Last season, Francisco Cervelli started 80 games at catcher for the Yankees, good for the team lead, with Jorge Posada just seven behind. With Posada shifted to a full-time DH role, and Cervelli currently sidelined with a broken foot, it seems unlikely that those men, who accounted for more than 97% of the Yankees catching starts last season, will combine for even a third of the start this year.

The next great Yankee? Jesus Montero takes a cut. (Icon/SMI)

In their place, free agent Russell Martin was signed to help bridge the gap between Posada and whichever of the Yankees' many catching prospects fills the void.

For 2011, if Martin can stay healthy, he should be able to provide acceptable performance from the catching position.

Likely to be backing him up will be super prospect Jesus Montero.

After destroying minor league pitching to the tune of a .314 average and .882 OPS—earning himself Baseball America’s number four ranking before last season—Montero is seemingly being groomed as Martin's caddy.

Though Montero’s bat projects well, questions about his defense have plagued him. At one point, Montero had thrown out just 13% of base stealers.

Whether through hype or genuine improvement, the Yankees claim they are now satisfied that Montero can handle defensive duties.

If his bat truly lives up to its minor league reputation, and his defensive gains are real, it would not be a shock for Montero to take the job from Martin before the season ends.

Richard, from the couch where I wrote this column, asks, “Is this team a contender?”

The short answer? Yes. The Yankees offense projects to be among the league’s best, if not the best. Several players—including Robinson Cano, Alex Rodriguez and Mark Teixeira—are strong hitters for any position and bring impressive defense.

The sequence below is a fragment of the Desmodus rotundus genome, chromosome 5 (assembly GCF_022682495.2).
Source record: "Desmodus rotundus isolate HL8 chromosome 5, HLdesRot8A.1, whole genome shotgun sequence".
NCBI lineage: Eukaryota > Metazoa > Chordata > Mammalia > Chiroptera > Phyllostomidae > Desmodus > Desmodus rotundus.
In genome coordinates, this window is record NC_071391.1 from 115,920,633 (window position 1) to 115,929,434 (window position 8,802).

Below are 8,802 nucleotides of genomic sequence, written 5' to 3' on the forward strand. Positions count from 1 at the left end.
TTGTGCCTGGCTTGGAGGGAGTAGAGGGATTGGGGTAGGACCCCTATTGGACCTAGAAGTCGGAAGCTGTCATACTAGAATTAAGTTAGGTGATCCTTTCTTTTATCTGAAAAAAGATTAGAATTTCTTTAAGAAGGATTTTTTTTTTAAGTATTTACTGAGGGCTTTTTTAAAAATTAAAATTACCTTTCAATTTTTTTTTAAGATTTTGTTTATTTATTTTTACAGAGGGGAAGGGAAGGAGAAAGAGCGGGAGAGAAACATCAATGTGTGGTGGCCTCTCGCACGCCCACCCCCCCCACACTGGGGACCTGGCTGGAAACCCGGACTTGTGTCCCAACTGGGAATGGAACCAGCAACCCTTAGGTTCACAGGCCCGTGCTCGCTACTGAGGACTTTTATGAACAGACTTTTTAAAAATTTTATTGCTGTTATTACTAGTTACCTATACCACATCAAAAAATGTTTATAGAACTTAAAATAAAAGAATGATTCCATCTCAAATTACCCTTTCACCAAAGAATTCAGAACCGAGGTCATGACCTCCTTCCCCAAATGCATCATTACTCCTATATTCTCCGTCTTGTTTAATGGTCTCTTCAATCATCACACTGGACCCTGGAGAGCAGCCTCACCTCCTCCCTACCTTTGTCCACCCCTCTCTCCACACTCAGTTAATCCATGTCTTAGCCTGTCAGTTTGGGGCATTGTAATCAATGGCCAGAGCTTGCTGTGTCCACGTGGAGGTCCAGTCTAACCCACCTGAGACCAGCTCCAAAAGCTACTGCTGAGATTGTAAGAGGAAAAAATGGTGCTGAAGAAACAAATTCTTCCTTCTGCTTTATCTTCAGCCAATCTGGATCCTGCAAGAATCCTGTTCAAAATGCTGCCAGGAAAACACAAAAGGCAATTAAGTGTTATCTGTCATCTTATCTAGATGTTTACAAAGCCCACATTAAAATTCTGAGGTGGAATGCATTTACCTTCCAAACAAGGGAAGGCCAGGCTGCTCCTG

And if the team’s bullpen—including new signings Rafael Soriano and Pedro Feliciano—stays healthy, it should feature at least five above-average arms.

But there are many question marks, not only in the rotation, but also with the outfield, where Brett Gardner will be looking to maintain the gains he made in 2010 while Curtis Granderson seeks to find the form that earned him a tenth-place finish in the MVP voting in 2007.

As of this moment, a reasonable view would have to place the Yankees a step behind the Red Sox, who are considerably improved from last year. But owing to the wild card, the Yankees only need be better than the Rays and whichever of the Central and Western contenders fail to win their division.

Second place in the East and a wild card title seems the likely finish for the club. That’s enough to put the Yankees in the playoffs, and once they are there, we will see if they can add to the success that defines the franchise.

Questions, comments and thinly veiled threats can be mailed to Richard on the back of a twenty dollar bill or e-mailed to him at [email protected]